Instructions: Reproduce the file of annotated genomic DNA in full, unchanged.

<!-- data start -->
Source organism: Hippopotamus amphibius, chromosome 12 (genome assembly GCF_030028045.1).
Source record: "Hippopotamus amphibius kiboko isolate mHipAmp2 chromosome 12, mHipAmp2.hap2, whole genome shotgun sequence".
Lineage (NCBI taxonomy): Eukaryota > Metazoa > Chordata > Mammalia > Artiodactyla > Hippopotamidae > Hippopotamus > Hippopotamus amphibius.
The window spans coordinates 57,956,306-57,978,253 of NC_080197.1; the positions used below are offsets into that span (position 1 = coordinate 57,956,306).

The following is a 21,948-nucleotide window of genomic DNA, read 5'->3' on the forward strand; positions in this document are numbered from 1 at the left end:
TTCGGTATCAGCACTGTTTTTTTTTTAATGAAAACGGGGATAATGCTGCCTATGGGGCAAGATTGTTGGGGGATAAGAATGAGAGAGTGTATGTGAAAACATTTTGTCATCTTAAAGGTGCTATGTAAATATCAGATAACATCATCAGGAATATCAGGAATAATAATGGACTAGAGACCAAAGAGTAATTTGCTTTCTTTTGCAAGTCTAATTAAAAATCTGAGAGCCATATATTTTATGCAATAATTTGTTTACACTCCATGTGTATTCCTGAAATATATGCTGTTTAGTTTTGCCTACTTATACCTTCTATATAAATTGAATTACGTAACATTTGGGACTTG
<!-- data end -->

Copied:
Source organism: Hippopotamus amphibius, chromosome 12 (genome assembly GCF_030028045.1).
Source record: "Hippopotamus amphibius kiboko isolate mHipAmp2 chromosome 12, mHipAmp2.hap2, whole genome shotgun sequence".
Lineage (NCBI taxonomy): Eukaryota > Metazoa > Chordata > Mammalia > Artiodactyla > Hippopotamidae > Hippopotamus > Hippopotamus amphibius.
The window spans coordinates 57,956,306-57,978,253 of NC_080197.1; the positions used below are offsets into that span (position 1 = coordinate 57,956,306).

The following is a 21,948-nucleotide window of genomic DNA, read 5'->3' on the forward strand; positions in this document are numbered from 1 at the left end:
TTCGGTATCAGCACTGTTTTTTTTTTAATGAAAACGGGGATAATGCTGCCTATGGGGCAAGATTGTTGGGGGATAAGAATGAGAGAGTGTATGTGAAAACATTTTGTCATCTTAAAGGTGCTATGTAAATATCAGATAACATCATCAGGAATATCAGGAATAATAATGGACTAGAGACCAAAGAGTAATTTGCTTTCTTTTGCAAGTCTAATTAAAAATCTGAGAGCCATATATTTTATGCAATAATTTGTTTACACTCCATGTGTATTCCTGAAATATATGCTGTTTAGTTTTGCCTACTTATACCTTCTATATAAATTGAATTACGTAACATTTGGGACTTG